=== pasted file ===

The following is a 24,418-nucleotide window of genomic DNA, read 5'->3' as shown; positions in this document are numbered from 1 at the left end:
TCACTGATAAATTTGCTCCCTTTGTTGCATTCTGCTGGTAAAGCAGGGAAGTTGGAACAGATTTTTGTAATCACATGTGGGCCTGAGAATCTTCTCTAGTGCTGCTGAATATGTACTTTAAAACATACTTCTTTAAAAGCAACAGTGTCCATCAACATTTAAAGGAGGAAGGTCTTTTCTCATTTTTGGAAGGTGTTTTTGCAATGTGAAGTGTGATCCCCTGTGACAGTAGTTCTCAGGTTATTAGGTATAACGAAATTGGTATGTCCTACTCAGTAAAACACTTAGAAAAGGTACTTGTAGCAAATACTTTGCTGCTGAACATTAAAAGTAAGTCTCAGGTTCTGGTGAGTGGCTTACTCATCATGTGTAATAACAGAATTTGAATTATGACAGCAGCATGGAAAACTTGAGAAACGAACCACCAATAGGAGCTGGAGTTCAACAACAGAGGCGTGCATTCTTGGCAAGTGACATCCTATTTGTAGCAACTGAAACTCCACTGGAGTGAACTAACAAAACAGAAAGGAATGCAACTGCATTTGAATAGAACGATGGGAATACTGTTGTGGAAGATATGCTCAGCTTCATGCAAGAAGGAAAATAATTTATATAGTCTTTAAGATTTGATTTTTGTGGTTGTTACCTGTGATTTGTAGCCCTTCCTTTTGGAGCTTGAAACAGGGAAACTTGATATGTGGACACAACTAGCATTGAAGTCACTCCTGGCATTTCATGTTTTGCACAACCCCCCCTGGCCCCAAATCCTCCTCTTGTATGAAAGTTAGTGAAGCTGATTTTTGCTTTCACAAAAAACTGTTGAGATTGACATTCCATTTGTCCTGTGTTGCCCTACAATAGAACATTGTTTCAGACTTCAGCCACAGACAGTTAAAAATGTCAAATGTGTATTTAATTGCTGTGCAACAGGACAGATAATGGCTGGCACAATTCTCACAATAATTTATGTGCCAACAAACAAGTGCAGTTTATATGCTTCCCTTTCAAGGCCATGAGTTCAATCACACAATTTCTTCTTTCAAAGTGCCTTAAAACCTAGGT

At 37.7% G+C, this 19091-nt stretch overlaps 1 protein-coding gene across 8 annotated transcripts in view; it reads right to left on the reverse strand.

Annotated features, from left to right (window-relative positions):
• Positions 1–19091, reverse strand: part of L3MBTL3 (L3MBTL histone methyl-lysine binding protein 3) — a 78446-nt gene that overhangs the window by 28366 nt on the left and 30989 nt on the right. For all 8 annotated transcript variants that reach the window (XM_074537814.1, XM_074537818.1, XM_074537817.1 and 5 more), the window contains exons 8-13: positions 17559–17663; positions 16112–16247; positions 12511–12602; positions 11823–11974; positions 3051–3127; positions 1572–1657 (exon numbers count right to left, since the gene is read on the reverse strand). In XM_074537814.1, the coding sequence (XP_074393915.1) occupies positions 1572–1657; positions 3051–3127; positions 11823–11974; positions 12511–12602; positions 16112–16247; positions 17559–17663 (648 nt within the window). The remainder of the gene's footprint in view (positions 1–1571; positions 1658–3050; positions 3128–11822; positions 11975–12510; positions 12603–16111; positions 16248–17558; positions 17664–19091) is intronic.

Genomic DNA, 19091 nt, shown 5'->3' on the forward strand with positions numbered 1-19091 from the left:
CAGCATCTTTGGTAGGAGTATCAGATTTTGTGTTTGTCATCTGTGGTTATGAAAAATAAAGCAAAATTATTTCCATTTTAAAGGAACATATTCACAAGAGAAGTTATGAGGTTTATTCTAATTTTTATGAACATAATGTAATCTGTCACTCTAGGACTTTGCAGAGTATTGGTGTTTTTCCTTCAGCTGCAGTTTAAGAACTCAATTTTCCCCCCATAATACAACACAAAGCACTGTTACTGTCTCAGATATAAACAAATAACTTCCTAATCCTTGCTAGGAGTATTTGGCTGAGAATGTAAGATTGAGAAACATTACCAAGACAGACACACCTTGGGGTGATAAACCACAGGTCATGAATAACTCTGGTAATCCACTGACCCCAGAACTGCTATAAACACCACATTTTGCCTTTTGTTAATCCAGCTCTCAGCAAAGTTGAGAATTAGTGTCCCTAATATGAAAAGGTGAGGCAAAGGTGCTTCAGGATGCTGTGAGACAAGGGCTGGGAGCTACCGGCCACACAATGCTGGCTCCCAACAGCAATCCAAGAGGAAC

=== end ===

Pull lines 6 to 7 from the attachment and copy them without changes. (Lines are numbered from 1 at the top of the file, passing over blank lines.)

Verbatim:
Genomic DNA, 19091 nt, shown 5'->3' on the forward strand with positions numbered 1-19091 from the left:
CAGCATCTTTGGTAGGAGTATCAGATTTTGTGTTTGTCATCTGTGGTTATGAAAAATAAAGCAAAATTATTTCCATTTTAAAGGAACATATTCACAAGAGAAGTTATGAGGTTTATTCTAATTTTTATGAACATAATGTAATCTGTCACTCTAGGACTTTGCAGAGTATTGGTGTTTTTCCTTCAGCTGCAGTTTAAGAACTCAATTTTCCCCCCATAATACAACACAAAGCACTGTTACTGTCTCAGATATAAACAAATAACTTCCTAATCCTTGCTAGGAGTATTTGGCTGAGAATGTAAGATTGAGAAACATTACCAAGACAGACACACCTTGGGGTGATAAACCACAGGTCATGAATAACTCTGGTAATCCACTGACCCCAGAACTGCTATAAACACCACATTTTGCCTTTTGTTAATCCAGCTCTCAGCAAAGTTGAGAATTAGTGTCCCTAATATGAAAAGGTGAGGCAAAGGTGCTTCAGGATGCTGTGAGACAAGGGCTGGGAGCTACCGGCCACACAATGCTGGCTCCCAACAGCAATCCAAGAGGAAC